After a series of recalls and government-mandated plant shutdowns, Johnson & Johnson's iconic Tylenol brand has become a shadow of its former self. But with J&J slowly increasing production and eyeing a possible return to full availability by next year, competitors are ramping up marketing efforts to lock in their gains.
Tylenol has shed more than 20 share points over the past two years in a $2.4 billion category within outlets measured by SymphonyIRI Group, and $4 billion-plus when all retail channels are taken into account. Some believe it will never fully return to its standing with consumers and retailers after more than two years of recalls and limited production.
Burt Flickinger, principal with the Strategic Resource Group consulting firm, said it looks like both retailers and consumers have moved on. Tylenol gets only one facing for many key products at Walmart Stores, and that slot is often empty.
Others, such as New England Consulting Group principal Gary Stibel, conside Tylenol a strong brand that will benefit from Americans' short memories. There's no real precedent in packaged goods or over-the-counter drugs for such an extended share loss followed by a proportionate rebound. Mr. Stibel cites Newt Gingrich as evidence that a brand with severely curtailed distribution for more than a decade can once again become a category leader.
To be sure, J&J and Tylenol will have to stage a turnaround. J&J's market share in internal analgesics was 35% as recently as 2008 before bottoming out at 8.1% in the third quarter of last year, according to SymphonyIRI data from Deutsche Bank. With some production returning, J&J's share inched up to 9.8% in the fourth quarter and 10.7% in the 12 weeks ended Dec. 25.
But J&J's competitors are working hard to keep that rebound from continuing. Bayer's Aleve last week, for example, launched Arthriving.com, a lifestyle-oriented site from Energy BBDO featuring product reviews and tips for people with osteoarthritis.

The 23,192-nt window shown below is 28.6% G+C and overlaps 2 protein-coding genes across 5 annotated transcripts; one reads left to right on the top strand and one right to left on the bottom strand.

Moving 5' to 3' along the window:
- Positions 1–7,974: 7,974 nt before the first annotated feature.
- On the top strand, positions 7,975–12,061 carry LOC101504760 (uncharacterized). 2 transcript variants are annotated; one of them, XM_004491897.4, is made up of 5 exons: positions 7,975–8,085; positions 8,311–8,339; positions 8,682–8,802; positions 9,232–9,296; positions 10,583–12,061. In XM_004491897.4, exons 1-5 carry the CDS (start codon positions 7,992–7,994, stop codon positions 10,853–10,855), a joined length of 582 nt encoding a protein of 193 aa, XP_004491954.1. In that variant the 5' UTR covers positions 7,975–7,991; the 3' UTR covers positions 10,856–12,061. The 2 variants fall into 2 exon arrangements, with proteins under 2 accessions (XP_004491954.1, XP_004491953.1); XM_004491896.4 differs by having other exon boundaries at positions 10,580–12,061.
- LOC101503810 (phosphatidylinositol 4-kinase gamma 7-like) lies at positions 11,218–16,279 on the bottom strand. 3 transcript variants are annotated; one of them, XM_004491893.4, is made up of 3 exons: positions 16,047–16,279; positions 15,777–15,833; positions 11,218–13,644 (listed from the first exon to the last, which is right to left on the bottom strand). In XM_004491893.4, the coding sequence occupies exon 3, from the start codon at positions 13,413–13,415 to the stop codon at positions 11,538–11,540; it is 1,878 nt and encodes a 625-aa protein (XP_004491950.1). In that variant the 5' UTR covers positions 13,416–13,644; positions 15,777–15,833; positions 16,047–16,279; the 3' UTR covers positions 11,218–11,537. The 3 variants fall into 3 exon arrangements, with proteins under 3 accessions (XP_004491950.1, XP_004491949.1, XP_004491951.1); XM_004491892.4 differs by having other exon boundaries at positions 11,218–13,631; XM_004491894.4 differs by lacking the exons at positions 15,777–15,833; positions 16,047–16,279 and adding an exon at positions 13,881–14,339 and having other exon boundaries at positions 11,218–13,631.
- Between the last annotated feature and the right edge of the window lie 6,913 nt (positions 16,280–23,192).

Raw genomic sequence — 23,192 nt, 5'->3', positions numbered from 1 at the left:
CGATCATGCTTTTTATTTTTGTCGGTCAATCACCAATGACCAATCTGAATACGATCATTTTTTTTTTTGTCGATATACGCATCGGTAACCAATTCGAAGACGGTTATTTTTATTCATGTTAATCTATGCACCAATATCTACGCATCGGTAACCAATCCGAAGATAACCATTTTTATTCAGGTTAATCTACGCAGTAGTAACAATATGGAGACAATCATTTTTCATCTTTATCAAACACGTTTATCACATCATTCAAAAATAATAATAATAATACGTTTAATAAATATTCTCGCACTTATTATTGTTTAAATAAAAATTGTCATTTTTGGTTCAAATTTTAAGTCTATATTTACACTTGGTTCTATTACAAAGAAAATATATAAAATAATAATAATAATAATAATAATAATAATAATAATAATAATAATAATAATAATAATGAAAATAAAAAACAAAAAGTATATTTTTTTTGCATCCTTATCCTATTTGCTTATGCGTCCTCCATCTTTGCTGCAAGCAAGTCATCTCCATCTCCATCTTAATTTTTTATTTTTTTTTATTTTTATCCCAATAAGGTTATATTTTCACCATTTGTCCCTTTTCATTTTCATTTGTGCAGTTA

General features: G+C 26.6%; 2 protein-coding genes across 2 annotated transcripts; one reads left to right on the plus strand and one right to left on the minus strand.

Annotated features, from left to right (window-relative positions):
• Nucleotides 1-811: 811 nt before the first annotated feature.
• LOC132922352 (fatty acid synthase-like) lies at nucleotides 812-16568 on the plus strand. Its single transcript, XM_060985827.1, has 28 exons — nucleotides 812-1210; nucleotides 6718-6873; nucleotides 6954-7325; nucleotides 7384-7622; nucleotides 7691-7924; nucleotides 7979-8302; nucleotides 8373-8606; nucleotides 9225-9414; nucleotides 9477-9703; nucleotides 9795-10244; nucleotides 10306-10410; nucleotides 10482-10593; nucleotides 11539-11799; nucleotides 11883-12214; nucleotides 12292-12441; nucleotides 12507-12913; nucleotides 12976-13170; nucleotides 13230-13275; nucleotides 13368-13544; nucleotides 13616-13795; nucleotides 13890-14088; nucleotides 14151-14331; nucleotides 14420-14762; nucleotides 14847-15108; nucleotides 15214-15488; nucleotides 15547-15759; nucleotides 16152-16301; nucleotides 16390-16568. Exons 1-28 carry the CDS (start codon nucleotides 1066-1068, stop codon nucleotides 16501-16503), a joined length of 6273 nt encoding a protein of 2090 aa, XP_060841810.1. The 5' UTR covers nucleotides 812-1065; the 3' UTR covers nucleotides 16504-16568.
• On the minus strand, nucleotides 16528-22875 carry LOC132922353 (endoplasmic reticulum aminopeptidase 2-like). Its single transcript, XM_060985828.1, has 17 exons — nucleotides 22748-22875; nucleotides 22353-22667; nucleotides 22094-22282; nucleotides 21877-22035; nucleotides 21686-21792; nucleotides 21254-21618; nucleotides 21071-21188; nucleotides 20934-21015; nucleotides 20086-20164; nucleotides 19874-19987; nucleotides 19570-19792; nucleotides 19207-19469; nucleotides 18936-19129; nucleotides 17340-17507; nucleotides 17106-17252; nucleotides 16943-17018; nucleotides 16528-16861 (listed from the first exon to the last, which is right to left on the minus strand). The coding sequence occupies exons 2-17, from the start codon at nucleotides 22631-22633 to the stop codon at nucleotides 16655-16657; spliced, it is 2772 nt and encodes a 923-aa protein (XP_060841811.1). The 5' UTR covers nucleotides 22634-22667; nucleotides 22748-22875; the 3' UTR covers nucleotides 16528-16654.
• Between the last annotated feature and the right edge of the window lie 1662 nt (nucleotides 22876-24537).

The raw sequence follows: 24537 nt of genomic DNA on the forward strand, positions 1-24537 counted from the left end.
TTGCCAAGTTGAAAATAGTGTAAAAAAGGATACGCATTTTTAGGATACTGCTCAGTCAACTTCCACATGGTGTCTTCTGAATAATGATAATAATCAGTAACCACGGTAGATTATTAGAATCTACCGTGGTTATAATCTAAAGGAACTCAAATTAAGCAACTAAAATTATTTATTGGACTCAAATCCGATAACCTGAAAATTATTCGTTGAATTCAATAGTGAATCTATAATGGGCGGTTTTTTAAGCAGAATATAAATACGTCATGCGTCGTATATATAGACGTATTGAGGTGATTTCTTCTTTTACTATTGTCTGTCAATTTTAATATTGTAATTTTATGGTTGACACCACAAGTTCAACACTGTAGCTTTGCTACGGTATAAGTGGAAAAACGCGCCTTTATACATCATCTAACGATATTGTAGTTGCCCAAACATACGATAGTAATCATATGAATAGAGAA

"Certainly over the past two years we've been able to capitalize" on lack of Tylenol availability, said Amy Capello, marketing director for Aleve at Bayer. "Through some of our marketing efforts and campaign, we've been successful in attracting new people. The people we've brought in are very satisfied with their experience."
Arthriving.com aims to further build loyalty by putting Aleve at the center of broader lifestyle adaptations for chronic arthritis sufferers, a key consumer group in the category. The U.S. Centers for Disease Control and Prevention estimates that there are 50 million people in the U.S. with doctor-diagnosed arthritis today, and the number is expected to grow to 67 million by 2030 as aging and obesity fuel growth of the condition.
Aleve's effort follows a campaign late last year for Pfizer's Advil brand that marked Jon Bon Jovi's first commercial endorsement. Mr. Bon Jovi, representing the aging boomer facet of the trend, joined Regis and Joy Philbin as the first celebrities in the Advil campaign. The effort, "Real Advil Stories," came via McGarryBowen, Chicago.
Advil, along with Aleve sibling Bayer aspirin, has substantially ramped up spending in recent years as J&J pulled the plug on ads for Tylenol when its recall woes began in late 2009. J&J spent less than $1 million on internal analgesics through the first 10 months of 2011, though it did spend $13 million on Tylenol Precise pain patches. That compares to a $164 million outlay on Tylenol in 2009 before the recall crisis, according to Kantar Media. Interpublic's Martin Agency, Richmond, Va., handles Tylenol.
J&J Chairman-CEO William Weldon said on a Jan. 24 earnings conference call that full production for Tylenol and other drugs affected by recall crisis and a reopening of a key plant in Pennsylvania won't come until 2013.
Such products as Tylenol Severe Cold caplets and some children's and infant's Tylenol brands have returned to shelves, and J&J expects more to come back throughout 2012, Mr. Weldon said.
"It will be awhile until we reclaim the share," he said, adding that he expects most products back on the market by the end of 2012, with marketing support returning accordingly. "People are looking forward to getting [the products] back," Mr. Weldon said, citing signs of strong consumer approval.
All branded competitors have made gains on Tylenol. Advil overtook it for leadership among brands in the category in the past year, and Aleve pulled within about two share points of becoming No. 2 for the 52 weeks ended Dec. 25, according to SymphonyIRI.
But private label has made the greatest gains, and now leads all brands in the business, with a 38% share.
Mr. Flickinger said retailers generally reset OTC shelves in the spring, so it may be more than a year before Tylenol could hope to get its slots back. Even then, he said, retailers won't be quick to give back gains won by their high-margin store brands.
But even private label could benefit from a little more Tylenol availability, he said, since it can be hard for consumers to tell what store brands are substituting for when branded products aren't on the shelf.